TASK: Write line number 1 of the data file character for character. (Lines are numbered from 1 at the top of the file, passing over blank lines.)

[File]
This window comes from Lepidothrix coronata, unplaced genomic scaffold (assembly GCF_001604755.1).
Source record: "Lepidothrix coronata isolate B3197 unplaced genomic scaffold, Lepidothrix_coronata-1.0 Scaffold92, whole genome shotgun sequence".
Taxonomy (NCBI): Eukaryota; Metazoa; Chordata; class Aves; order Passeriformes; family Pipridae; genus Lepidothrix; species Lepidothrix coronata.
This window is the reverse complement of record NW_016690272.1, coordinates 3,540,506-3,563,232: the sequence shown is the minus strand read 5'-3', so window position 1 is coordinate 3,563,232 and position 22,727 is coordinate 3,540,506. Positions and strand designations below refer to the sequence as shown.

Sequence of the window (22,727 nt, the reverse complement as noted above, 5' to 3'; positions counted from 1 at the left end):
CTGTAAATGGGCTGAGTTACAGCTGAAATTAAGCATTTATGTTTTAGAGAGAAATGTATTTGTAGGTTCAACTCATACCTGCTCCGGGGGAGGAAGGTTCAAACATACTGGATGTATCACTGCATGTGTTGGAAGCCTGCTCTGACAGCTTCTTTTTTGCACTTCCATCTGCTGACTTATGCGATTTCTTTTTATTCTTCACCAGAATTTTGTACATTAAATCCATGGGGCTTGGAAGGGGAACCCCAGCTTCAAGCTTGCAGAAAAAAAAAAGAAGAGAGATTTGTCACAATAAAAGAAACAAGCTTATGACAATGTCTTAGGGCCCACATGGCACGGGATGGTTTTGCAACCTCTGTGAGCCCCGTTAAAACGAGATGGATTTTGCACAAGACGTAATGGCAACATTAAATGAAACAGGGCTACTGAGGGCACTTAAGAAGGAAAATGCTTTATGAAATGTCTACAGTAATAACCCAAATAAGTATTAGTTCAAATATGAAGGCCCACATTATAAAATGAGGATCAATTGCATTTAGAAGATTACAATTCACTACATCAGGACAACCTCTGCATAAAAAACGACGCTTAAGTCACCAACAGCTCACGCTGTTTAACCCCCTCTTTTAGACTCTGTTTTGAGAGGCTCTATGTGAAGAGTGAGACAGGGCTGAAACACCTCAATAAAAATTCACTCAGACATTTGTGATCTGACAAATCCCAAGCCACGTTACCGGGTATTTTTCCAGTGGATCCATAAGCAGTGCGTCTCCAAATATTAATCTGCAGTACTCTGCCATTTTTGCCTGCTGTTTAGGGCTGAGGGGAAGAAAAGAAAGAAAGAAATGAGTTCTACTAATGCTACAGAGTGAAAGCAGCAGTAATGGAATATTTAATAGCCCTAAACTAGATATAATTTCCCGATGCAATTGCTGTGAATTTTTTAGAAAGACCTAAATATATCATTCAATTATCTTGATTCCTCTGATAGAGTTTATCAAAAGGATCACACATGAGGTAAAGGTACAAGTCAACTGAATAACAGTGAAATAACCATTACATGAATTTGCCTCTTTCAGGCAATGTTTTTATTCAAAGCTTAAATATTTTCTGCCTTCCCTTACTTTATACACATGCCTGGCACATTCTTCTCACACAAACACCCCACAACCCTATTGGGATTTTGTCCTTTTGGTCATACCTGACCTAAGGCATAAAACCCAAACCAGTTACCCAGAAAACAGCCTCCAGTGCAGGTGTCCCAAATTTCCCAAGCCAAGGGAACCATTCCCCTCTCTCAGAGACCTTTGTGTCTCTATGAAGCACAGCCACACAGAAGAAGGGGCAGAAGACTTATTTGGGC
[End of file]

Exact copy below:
This window comes from Lepidothrix coronata, unplaced genomic scaffold (assembly GCF_001604755.1).